History Dish Mondays: Cider Cake

I’m launching a new feature: Each week, I’m going to test a historic recipe. Check in on Mondays to see the results.

This week, Cider Cake. It is fast and easy to mix up and a delicious snack or breakfast. The ingredients are simple, so prep is a breeze.

Cider Cake
Original recipe from The Frugal Housewife by Lydia Maria Child; modern recipe is adapted from The Old Sturbridge Village cookbook.

1/2 cup unsalted butter
1/2 cup sugar (refined, unrefined or maple. I used regular white shug)
2 eggs
3 cups flour
1 tsp baking powder
1/4 tsp nutmeg
1 tsp cinnamon
1 cup apple cider

Preheat oven to 350. Sift flour, baking powder, and spices; set aside. Cream butter and sugar. Add eggs and mix well. Add flour mixture and cider alternately, starting and ending with the flour. Scrape bowl and mix until combined. Pour into a loaf pan and sprinkle top with sugar. Bake 50-55 minutes.


Although I used fresh apple cider, this recipe can also be made with hard cider. It’s actually more historically accurate; I think I’ll try it sometime in the near future, I’m curious how it alters the taste. Additionally, Childs says to “spice to your taste.” For the era that this recipe is from, that would usually mean some combination of nutmeg, ginger, and possibly mace. I used cinnamon, not popular in the first half of the 19th century, because I like it best.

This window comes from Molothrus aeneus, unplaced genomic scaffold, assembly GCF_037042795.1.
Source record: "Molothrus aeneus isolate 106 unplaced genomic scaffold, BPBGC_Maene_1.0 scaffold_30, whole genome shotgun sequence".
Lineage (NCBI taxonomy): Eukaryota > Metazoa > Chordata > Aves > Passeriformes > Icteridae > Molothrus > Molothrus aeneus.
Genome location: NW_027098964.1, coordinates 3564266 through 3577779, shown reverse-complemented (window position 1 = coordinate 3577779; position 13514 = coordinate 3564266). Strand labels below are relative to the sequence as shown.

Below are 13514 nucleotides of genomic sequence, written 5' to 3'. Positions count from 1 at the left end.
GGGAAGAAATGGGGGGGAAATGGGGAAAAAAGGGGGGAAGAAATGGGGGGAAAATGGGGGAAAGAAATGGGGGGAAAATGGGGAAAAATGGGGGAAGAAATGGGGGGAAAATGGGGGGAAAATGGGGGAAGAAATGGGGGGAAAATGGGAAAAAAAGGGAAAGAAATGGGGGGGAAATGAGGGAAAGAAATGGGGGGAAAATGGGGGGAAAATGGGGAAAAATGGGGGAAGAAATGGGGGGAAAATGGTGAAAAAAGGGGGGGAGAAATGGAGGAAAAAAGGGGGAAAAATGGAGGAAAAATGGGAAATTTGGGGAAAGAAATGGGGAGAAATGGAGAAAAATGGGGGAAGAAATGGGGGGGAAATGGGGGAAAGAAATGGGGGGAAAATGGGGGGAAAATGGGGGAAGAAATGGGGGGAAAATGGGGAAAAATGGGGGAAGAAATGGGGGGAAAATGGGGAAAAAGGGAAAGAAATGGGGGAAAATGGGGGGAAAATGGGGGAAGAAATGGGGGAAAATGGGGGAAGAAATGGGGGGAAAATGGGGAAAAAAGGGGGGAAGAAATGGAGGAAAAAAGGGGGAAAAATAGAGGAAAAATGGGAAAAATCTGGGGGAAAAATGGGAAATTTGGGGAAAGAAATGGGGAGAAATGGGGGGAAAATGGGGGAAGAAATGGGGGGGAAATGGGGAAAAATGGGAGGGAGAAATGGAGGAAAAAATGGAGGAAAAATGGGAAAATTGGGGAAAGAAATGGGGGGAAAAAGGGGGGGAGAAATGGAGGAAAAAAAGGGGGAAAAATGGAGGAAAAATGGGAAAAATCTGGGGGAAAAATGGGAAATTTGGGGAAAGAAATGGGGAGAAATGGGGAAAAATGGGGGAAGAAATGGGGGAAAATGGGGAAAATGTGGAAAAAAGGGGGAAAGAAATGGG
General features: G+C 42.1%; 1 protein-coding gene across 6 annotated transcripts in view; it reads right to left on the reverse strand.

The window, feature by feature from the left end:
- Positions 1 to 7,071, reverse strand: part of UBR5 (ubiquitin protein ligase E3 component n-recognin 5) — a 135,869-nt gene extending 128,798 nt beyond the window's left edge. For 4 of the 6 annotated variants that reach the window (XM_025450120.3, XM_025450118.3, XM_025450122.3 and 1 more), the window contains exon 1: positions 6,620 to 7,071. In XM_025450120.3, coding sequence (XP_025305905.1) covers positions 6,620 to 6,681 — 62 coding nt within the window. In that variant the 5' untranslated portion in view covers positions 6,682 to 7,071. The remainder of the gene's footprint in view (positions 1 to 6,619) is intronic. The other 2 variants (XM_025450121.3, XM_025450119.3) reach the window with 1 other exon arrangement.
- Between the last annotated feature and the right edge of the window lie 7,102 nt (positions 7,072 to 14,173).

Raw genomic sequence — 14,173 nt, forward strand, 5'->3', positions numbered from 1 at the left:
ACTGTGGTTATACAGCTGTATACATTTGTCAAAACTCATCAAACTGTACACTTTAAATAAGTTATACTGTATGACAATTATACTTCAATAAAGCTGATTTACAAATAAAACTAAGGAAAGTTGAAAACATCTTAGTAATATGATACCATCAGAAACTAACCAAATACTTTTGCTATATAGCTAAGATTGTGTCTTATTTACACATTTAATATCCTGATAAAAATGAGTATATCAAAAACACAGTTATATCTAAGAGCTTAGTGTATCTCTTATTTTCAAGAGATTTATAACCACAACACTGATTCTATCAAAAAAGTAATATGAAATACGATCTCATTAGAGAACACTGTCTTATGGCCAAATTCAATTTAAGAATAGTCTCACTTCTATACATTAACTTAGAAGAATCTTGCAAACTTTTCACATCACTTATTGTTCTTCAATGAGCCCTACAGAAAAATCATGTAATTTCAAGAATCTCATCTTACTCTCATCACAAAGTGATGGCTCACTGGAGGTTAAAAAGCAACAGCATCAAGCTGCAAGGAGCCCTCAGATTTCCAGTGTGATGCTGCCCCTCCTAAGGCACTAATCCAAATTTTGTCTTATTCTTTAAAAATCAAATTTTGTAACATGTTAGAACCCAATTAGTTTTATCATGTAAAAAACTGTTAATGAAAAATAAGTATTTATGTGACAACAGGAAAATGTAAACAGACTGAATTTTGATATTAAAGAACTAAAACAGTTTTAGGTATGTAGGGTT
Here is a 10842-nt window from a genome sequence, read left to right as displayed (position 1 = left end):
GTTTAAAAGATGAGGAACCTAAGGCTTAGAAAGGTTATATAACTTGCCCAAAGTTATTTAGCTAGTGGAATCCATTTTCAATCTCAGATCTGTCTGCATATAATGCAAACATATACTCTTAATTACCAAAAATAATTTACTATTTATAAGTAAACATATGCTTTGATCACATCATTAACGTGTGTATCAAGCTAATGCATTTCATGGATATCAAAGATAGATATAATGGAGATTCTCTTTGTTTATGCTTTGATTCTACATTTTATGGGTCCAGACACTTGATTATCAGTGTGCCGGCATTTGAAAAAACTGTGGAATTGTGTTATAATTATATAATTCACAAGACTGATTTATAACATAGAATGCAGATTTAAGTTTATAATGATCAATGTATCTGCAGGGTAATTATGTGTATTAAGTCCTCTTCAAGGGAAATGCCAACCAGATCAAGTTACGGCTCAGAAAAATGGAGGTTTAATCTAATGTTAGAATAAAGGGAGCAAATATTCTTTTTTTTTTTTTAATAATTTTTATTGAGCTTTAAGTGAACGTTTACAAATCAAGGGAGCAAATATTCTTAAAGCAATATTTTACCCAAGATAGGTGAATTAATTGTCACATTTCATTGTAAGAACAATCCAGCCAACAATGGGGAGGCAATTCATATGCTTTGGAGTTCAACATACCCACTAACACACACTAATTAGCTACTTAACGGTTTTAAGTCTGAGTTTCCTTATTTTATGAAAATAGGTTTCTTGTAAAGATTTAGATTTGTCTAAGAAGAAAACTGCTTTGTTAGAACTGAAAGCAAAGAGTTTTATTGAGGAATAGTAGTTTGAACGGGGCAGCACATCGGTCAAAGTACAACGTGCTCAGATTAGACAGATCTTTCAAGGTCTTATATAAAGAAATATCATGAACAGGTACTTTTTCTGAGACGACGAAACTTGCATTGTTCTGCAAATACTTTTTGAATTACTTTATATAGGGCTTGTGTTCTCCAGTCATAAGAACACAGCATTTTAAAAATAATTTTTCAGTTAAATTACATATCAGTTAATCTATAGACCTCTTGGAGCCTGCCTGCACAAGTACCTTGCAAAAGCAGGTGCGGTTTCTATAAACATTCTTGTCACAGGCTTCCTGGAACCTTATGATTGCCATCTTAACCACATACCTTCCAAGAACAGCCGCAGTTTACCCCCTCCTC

When I mixed up the cake and I added the cider, the batter really blossomed with a delicious apple-y smell. I put it into a loaf pan and sprinkled the top with some sugar to give it a nice, sweet, crust. I baked about 50 minutes in a 350 oven, and turned it halfway through.
The cake came out lighter in color than I expected; the level of sweetness and texture reminded me very much of a zucchini or banana bread. I think this recipe could be made even more delicious with the addition of some sliced apples or nuts.

Rating: A
I would make this again.

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